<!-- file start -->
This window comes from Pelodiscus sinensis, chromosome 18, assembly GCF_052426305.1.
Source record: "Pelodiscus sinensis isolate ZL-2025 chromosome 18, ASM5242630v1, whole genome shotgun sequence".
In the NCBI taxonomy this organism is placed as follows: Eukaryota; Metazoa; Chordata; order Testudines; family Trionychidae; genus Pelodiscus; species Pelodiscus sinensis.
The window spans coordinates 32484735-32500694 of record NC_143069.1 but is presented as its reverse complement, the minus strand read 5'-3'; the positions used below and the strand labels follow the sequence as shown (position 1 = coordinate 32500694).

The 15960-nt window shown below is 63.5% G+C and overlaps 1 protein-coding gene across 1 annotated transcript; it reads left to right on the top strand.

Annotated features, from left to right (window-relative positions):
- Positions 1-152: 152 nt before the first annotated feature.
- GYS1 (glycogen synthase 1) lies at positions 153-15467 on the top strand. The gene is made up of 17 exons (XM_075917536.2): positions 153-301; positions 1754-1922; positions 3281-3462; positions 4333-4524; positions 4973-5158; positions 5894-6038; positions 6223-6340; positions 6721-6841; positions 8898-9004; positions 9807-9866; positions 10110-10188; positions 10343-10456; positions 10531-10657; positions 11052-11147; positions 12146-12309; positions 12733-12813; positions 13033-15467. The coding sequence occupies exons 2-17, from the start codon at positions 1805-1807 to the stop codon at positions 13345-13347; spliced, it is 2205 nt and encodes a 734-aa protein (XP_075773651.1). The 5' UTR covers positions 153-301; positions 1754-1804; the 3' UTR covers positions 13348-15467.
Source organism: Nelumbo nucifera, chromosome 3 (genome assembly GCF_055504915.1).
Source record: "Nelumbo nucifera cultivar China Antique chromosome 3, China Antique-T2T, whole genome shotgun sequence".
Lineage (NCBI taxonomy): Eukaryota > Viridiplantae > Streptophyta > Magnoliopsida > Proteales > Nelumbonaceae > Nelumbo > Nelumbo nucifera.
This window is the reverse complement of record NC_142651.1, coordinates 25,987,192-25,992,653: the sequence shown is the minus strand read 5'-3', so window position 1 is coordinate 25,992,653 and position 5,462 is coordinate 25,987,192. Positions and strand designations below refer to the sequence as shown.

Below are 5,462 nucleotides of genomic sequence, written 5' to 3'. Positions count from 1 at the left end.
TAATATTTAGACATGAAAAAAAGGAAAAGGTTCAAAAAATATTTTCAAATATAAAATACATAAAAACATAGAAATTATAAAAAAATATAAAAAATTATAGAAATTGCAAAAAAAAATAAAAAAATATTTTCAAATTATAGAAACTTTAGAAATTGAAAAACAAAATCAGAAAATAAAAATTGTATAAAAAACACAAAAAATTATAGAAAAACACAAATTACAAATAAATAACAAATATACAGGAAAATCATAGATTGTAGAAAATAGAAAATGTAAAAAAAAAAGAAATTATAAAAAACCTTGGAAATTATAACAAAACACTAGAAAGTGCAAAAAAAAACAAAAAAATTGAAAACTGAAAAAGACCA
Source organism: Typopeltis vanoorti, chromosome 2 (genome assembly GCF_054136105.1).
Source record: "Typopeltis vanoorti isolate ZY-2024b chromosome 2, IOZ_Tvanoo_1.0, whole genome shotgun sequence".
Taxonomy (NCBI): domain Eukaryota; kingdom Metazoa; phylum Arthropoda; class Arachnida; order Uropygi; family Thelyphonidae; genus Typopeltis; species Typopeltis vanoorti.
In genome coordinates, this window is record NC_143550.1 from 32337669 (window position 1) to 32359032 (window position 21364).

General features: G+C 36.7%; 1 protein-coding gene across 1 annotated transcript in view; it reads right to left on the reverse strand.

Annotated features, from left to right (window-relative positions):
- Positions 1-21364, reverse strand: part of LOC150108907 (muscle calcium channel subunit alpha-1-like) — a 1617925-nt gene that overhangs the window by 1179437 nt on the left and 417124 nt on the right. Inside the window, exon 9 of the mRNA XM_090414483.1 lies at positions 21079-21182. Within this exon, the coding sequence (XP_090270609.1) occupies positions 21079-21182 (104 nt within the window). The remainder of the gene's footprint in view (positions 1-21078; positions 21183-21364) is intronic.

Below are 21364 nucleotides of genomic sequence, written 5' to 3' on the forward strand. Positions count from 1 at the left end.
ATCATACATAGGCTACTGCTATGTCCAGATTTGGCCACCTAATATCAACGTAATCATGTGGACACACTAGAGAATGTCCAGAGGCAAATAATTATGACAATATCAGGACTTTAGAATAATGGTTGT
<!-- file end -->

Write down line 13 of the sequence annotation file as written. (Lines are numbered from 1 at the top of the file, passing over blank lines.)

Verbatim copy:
Below are 5,462 nucleotides of genomic sequence, written 5' to 3'. Positions count from 1 at the left end.